With the school year now in full swing, many people are thinking about ways to lower college costs for their children and grandchildren. The College Board estimates that the average cost of college for the 2013-2014 school year was $40,917 at private not-for-profit four-year colleges and $18,391 for state residents at public four-year universities. These figures include tuition, fees, room and board. But they don’t cover incidentals, such as books, supplies, transportation and personal expenses.
If college expenses increase at 1.5 percent annually over the next 18 years, a baby born in 2014 can expect to pay roughly $54,000 for his or her freshman year at a private university (or nearly $24,000 for a state resident at a public university). Statistics like these cause many people to question whether the benefits of obtaining a college degree outweigh the mounting costs.
Selection Criteria to Improve Your Return on Investment
Costs vary substantially from one college to the next. Many prospective students and their families select their educational institutions carefully to keep costs at bay. In addition to the school’s price tag, students should add these selection criteria to their list of must-haves:
On-time graduation rate. The sure-fire way to break the budget is to stay in college for an extra year (or longer). Schools with high on-time graduation rates typically provide rigorous advisory services that keep students on track.
Strong business ties. Pick a college that works with outside organizations to provide internships to students. Students may earn college credit, on-the-job training and extra spending money. In addition, interns who prove themselves worthy may receive job offers.
Career services. Many of today’s college graduates have trouble finding employment in their chosen fields of study. Pick a school that hosts job fairs and provides career services that help place students in paying jobs as soon as possible after graduation.
Valuing a College Degree
A recent study attempts to answer this question. In September, the Federal Reserve Bank of New York reported on the value of a college degree, using two common financial investment metrics: Net present value and accounting payback period. The study estimates the average incremental cash flows that college graduates earn over people with only high school diplomas.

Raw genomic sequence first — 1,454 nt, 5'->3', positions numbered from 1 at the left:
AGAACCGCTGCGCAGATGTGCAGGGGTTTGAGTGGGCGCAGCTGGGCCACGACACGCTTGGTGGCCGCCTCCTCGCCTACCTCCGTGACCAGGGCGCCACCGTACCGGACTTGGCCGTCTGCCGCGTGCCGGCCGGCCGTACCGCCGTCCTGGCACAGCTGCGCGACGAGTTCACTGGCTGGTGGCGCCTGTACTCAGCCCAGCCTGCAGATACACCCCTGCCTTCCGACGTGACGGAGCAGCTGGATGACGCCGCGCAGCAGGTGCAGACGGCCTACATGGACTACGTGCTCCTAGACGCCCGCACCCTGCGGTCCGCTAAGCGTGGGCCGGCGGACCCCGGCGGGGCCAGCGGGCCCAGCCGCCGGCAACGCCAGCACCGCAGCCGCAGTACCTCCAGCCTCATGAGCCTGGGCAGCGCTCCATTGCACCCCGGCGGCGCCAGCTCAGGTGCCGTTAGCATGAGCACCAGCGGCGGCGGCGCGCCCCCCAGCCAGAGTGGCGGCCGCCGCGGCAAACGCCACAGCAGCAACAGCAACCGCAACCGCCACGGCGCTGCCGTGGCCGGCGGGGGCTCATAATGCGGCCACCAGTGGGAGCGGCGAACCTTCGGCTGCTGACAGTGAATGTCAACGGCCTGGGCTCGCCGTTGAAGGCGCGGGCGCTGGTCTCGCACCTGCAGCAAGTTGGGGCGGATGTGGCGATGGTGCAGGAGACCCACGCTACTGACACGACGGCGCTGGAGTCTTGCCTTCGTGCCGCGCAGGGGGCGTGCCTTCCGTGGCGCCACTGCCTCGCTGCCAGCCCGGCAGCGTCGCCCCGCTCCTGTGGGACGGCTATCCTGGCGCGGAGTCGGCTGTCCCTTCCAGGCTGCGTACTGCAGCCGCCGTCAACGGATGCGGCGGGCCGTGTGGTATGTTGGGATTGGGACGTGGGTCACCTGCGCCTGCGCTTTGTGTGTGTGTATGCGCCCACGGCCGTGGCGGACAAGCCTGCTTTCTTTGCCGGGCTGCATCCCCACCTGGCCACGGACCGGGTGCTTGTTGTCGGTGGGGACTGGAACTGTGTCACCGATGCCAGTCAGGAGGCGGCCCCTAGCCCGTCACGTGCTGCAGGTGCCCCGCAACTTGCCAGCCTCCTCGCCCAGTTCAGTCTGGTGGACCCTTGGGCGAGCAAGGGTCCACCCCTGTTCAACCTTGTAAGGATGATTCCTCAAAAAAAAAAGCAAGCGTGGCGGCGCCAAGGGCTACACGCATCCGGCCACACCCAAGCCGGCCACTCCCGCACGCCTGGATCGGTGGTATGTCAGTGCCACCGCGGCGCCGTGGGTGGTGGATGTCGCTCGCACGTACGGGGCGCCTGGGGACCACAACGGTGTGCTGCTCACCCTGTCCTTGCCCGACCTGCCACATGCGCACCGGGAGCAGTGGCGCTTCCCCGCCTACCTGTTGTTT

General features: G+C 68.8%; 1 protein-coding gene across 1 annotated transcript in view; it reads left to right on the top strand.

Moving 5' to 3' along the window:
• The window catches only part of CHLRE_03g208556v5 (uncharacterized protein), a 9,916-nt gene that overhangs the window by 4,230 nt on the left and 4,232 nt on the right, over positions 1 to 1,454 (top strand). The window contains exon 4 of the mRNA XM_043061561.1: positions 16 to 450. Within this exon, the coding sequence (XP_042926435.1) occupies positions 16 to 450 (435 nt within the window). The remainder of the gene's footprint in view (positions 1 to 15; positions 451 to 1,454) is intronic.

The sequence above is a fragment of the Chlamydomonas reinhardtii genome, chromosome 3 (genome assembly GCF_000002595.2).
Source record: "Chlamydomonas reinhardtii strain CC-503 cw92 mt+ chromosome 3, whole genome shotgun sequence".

Outflows. Incremental outflows include tuition and fees over four years of college. They also include the “opportunity cost” of foregone earnings as undergraduates pursue an undergraduate degree, rather than earn money in the real world.
Inflows. Incremental inflows are measured by the “college wage premium” over a 40-year career. This premium is reported quarterly by the U.S. Bureau of Labor Statistics in its Usual Weekly Earnings Summary. It represents the extra wages the average college graduate earns compared to the average high school graduate. For example, in the second quarter of 2014, the average person with a college degree earned $1,187 per week, compared to $666 for the average high school graduate. This equates to a college wage premium of $521 (or 78 percent) per week.
The study estimates that the net present value of these cash outflows and inflows over the average person’s career is roughly $300,000, assuming a 5 percent discount rate. After adjusting for inflation, this value has remained constant since the late 1990s.